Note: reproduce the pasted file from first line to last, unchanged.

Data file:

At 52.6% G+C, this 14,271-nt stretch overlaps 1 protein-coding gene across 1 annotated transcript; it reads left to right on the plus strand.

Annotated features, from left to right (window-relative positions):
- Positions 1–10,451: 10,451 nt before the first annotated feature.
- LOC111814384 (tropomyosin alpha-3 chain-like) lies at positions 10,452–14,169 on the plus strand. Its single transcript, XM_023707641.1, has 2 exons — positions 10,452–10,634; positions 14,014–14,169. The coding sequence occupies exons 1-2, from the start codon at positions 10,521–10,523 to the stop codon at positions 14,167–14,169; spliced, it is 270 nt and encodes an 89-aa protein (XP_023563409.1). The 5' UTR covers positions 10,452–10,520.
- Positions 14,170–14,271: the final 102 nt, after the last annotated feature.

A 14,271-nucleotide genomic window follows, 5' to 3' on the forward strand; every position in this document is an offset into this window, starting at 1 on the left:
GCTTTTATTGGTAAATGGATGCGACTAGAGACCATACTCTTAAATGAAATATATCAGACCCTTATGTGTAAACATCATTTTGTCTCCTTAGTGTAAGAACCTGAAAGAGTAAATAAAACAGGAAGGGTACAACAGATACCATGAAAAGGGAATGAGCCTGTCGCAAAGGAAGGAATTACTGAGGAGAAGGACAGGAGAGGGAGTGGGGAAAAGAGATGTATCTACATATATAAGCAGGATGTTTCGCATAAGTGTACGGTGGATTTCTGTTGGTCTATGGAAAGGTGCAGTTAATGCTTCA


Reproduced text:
At 52.6% G+C, this 14,271-nt stretch overlaps 1 protein-coding gene across 1 annotated transcript; it reads left to right on the plus strand.

Annotated features, from left to right (window-relative positions):
- Positions 1–10,451: 10,451 nt before the first annotated feature.
- LOC111814384 (tropomyosin alpha-3 chain-like) lies at positions 10,452–14,169 on the plus strand. Its single transcript, XM_023707641.1, has 2 exons — positions 10,452–10,634; positions 14,014–14,169. The coding sequence occupies exons 1-2, from the start codon at positions 10,521–10,523 to the stop codon at positions 14,167–14,169; spliced, it is 270 nt and encodes an 89-aa protein (XP_023563409.1). The 5' UTR covers positions 10,452–10,520.
- Positions 14,170–14,271: the final 102 nt, after the last annotated feature.

A 14,271-nucleotide genomic window follows, 5' to 3' on the forward strand; every position in this document is an offset into this window, starting at 1 on the left:
GCTTTTATTGGTAAATGGATGCGACTAGAGACCATACTCTTAAATGAAATATATCAGACCCTTATGTGTAAACATCATTTTGTCTCCTTAGTGTAAGAACCTGAAAGAGTAAATAAAACAGGAAGGGTACAACAGATACCATGAAAAGGGAATGAGCCTGTCGCAAAGGAAGGAATTACTGAGGAGAAGGACAGGAGAGGGAGTGGGGAAAAGAGATGTATCTACATATATAAGCAGGATGTTTCGCATAAGTGTACGGTGGATTTCTGTTGGTCTATGGAAAGGTGCAGTTAATGCTTCA